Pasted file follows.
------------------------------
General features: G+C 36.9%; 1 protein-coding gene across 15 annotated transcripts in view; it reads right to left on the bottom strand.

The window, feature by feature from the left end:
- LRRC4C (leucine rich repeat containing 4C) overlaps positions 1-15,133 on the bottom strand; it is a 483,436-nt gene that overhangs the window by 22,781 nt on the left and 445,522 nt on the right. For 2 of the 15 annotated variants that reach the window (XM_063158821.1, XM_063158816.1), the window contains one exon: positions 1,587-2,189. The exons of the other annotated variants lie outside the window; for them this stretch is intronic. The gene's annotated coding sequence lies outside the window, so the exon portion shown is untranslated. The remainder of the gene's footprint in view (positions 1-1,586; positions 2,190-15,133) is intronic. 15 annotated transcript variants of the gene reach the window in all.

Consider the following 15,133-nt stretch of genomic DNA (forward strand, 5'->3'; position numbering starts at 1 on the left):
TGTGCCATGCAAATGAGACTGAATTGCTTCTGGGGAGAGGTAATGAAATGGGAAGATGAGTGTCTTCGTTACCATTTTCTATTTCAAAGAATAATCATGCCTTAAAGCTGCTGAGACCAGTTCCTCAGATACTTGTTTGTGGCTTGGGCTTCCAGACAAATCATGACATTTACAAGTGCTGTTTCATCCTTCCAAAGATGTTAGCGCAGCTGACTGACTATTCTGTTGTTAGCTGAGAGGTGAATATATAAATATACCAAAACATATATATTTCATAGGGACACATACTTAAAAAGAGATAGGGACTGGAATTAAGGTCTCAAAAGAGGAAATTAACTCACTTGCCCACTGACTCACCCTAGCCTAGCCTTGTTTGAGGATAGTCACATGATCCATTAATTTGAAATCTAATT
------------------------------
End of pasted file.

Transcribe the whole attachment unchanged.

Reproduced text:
General features: G+C 36.9%; 1 protein-coding gene across 15 annotated transcripts in view; it reads right to left on the bottom strand.

The window, feature by feature from the left end:
- LRRC4C (leucine rich repeat containing 4C) overlaps positions 1-15,133 on the bottom strand; it is a 483,436-nt gene that overhangs the window by 22,781 nt on the left and 445,522 nt on the right. For 2 of the 15 annotated variants that reach the window (XM_063158821.1, XM_063158816.1), the window contains one exon: positions 1,587-2,189. The exons of the other annotated variants lie outside the window; for them this stretch is intronic. The gene's annotated coding sequence lies outside the window, so the exon portion shown is untranslated. The remainder of the gene's footprint in view (positions 1-1,586; positions 2,190-15,133) is intronic. 15 annotated transcript variants of the gene reach the window in all.

Consider the following 15,133-nt stretch of genomic DNA (forward strand, 5'->3'; position numbering starts at 1 on the left):
TGTGCCATGCAAATGAGACTGAATTGCTTCTGGGGAGAGGTAATGAAATGGGAAGATGAGTGTCTTCGTTACCATTTTCTATTTCAAAGAATAATCATGCCTTAAAGCTGCTGAGACCAGTTCCTCAGATACTTGTTTGTGGCTTGGGCTTCCAGACAAATCATGACATTTACAAGTGCTGTTTCATCCTTCCAAAGATGTTAGCGCAGCTGACTGACTATTCTGTTGTTAGCTGAGAGGTGAATATATAAATATACCAAAACATATATATTTCATAGGGACACATACTTAAAAAGAGATAGGGACTGGAATTAAGGTCTCAAAAGAGGAAATTAACTCACTTGCCCACTGACTCACCCTAGCCTAGCCTTGTTTGAGGATAGTCACATGATCCATTAATTTGAAATCTAATT